Suppose I have a simple, planar graph, which I want to partition into three edge sets such that each set forms a spanning tree. I've made an attempt at a solution, but it requires a few assumptions that I'm not sure I can make; here's what I've got so far:
Let's say we have a tree with n nodes; then that tree must have n-1 edges. [[ASSUMPTION: All possible spanning trees of a graph must have an equal number of nodes, and, those spanning trees must not be disjointed.]] Thus, given that the graph is both simple and planar, and assuming that we can partition the graph into three edge sets such that each set forms a spanning tree, then we can say that the graph has at most 3n-6 edges. Then if we create three equal partitions, each edge set can have at most n-2 edges, and there is no way to partition the graph so that ALL three sets have greater than n-2 edges, which is what we need to make every set a spanning tree of the graph (given that they must have n-1 edges).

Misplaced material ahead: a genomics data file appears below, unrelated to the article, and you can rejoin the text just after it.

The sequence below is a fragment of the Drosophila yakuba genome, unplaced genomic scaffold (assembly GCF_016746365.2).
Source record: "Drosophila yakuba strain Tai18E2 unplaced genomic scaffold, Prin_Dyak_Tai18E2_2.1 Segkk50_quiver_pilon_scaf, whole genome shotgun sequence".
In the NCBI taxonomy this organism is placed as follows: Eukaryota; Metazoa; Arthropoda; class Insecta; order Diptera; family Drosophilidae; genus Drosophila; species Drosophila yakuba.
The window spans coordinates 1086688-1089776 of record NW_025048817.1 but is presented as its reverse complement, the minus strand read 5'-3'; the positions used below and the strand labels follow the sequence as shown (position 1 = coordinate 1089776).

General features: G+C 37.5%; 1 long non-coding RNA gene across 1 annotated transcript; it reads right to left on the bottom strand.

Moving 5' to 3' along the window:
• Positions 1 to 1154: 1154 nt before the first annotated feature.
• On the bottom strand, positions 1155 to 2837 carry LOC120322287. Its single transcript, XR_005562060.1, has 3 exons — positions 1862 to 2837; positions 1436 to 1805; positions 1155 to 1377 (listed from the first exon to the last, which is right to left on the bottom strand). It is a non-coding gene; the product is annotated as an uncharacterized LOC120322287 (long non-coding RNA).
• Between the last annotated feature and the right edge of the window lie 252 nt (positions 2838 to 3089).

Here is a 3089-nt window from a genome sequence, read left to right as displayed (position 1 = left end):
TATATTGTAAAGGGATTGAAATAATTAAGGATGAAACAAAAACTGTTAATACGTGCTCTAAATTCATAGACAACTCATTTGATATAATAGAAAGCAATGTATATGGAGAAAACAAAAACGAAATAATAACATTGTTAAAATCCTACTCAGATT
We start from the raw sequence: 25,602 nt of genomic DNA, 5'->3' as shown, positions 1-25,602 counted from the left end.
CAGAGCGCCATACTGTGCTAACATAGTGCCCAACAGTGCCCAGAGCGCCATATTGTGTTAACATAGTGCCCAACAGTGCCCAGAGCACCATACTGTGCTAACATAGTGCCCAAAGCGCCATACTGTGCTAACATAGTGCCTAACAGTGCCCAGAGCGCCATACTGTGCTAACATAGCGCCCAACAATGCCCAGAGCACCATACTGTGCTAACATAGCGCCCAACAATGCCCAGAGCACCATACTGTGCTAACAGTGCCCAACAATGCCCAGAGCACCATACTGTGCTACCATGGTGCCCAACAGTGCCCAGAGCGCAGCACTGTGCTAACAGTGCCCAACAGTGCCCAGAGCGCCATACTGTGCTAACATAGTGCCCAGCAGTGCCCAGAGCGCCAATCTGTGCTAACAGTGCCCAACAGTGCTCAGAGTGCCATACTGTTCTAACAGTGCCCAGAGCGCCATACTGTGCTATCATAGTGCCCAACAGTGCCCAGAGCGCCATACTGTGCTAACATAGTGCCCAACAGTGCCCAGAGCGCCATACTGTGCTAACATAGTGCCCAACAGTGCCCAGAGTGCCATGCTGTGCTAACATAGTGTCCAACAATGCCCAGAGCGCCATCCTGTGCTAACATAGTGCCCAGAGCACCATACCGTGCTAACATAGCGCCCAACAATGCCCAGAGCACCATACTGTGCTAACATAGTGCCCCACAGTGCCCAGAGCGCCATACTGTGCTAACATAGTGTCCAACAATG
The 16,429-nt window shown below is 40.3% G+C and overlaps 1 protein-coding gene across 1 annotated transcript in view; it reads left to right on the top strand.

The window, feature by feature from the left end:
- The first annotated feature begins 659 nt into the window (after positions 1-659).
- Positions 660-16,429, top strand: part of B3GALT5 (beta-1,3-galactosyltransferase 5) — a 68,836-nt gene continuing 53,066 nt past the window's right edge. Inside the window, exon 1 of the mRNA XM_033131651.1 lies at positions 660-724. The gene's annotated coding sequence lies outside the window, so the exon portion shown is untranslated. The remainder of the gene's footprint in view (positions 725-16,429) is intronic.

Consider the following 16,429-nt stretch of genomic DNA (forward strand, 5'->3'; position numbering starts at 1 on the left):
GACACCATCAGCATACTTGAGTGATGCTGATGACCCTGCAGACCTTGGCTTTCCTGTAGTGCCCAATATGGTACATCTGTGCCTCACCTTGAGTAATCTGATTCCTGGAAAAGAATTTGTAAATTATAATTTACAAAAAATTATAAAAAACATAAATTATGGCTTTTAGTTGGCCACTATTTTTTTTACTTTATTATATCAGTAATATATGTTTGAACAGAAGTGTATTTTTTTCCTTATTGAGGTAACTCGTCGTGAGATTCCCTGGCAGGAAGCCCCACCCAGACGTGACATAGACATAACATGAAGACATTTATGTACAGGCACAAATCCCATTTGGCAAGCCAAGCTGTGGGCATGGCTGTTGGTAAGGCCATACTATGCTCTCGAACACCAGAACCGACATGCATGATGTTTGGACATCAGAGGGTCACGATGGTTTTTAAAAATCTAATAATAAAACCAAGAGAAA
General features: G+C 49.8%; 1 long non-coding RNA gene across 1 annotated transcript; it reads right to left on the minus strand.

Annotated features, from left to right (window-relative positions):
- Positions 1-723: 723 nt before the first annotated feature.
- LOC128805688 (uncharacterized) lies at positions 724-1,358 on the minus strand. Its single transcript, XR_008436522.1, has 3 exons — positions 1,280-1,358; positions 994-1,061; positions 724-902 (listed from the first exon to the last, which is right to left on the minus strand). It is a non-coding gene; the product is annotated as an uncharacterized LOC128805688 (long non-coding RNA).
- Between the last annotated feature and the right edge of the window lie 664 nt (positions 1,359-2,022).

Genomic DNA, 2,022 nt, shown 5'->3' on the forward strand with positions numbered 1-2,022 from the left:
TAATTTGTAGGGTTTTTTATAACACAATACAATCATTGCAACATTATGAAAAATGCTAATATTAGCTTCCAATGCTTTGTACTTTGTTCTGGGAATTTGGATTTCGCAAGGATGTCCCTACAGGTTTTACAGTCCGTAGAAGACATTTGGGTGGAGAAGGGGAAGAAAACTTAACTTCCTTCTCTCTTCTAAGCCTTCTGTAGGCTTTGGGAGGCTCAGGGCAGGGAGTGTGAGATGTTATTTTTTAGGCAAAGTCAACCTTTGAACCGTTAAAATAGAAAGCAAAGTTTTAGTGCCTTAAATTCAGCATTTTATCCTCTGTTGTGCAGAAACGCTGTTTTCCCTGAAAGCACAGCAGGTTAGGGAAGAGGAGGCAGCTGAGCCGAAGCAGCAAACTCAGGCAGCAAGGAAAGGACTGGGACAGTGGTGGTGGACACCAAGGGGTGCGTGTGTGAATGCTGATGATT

I'm not quite sure though how I can make the leaps that: 1) All spanning trees in the graph must have a an equal number of nodes (though intuitively, this makes sense to me). 2) If a graph has multiple spanning sets within it, those sets are necessarily not disjointed. (I'm less intuitively sure of this one, and that's probably not a good way to approach the problem, but it seems possible, only I'm not sure how to prove it, but it's all I've got so far.)